A sophisticated network of signaling pathways regulates stomatal defenses to bacterial pathogens

Mol Plant. 2015 Apr;8(4):566-81. doi: 10.1016/j.molp.2014.10.012. Epub 2014 Dec 17.


Guard cells are specialized cells forming stomatal pores at the leaf surface for gas exchanges between the plant and the atmosphere. Stomata have been shown to play an important role in plant defense as a part of the innate immune response. Plants actively close their stomata upon contact with microbes, thereby preventing pathogen entry into the leaves and the subsequent colonization of host tissues. In this review, we present current knowledge of molecular mechanisms and signaling pathways implicated in stomatal defenses, with particular emphasis on plant-bacteria interactions. Stomatal defense responses begin from the perception of pathogen-associated molecular patterns (PAMPs) and activate a signaling cascade involving the production of secondary messengers such as reactive oxygen species, nitric oxide, and calcium for the regulation of plasma membrane ion channels. The analyses on downstream molecular mechanisms implicated in PAMP-triggered stomatal closure have revealed extensive interplays among the components regulating hormonal signaling pathways. We also discuss the strategies deployed by pathogenic bacteria to counteract stomatal immunity through the example of the phytotoxin coronatine.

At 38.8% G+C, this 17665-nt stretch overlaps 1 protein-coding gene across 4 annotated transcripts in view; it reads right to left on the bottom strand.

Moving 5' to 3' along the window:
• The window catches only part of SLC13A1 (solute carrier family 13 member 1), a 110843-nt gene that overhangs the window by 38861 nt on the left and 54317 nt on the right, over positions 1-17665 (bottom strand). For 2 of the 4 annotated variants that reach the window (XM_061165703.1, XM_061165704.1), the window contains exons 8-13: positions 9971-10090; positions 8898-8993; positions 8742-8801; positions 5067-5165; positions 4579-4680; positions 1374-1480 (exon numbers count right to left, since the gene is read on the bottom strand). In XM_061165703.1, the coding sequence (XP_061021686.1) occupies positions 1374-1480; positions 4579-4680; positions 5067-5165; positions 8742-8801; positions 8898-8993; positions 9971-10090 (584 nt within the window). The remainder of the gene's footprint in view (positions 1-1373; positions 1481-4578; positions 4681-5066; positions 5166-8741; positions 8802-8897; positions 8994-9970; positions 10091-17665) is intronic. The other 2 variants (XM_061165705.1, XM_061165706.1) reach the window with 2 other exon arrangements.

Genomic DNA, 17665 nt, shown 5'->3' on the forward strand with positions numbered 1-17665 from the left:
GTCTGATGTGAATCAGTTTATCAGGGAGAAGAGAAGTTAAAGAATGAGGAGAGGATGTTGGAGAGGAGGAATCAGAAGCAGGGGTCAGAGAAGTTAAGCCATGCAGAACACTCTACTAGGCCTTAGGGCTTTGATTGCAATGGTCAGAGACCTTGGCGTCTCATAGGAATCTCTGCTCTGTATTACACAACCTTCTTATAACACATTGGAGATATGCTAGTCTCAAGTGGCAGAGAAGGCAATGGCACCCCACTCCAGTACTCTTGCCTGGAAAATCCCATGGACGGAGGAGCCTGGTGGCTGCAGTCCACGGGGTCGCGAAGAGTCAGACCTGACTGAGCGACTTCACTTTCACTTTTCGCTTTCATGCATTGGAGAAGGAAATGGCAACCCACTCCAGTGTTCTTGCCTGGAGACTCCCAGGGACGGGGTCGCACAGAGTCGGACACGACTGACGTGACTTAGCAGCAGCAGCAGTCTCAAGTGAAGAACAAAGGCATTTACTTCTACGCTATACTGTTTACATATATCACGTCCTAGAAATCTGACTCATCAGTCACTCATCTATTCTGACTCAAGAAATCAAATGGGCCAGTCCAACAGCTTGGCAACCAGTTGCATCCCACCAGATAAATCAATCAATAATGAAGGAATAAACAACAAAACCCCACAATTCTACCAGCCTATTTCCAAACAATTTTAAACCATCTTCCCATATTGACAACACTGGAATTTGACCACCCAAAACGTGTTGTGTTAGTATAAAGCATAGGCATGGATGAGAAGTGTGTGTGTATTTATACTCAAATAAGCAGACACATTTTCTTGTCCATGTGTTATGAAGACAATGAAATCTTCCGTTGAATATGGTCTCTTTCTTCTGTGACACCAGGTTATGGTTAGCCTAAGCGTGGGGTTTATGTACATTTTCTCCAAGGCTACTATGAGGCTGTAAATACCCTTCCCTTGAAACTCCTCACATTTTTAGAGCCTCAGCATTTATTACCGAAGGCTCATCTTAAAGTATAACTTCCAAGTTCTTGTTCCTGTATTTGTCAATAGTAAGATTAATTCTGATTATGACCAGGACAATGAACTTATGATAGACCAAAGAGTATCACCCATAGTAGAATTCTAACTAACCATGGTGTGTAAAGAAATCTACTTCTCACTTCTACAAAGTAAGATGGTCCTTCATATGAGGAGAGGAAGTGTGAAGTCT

Keywords: calcium; hormones; hydrogen peroxide; immunity; nitric oxide; stomata.

Publication types

  • Research Support, Non-U.S. Gov't
  • Review

MeSH terms

  • Calcium / metabolism
  • Hydrogen Peroxide / metabolism
  • Plant Immunity / physiology
  • Plant Stomata / metabolism*
  • Plant Stomata / microbiology*
  • Reactive Oxygen Species / metabolism
  • Signal Transduction / physiology


  • Reactive Oxygen Species
  • Hydrogen Peroxide
  • Calcium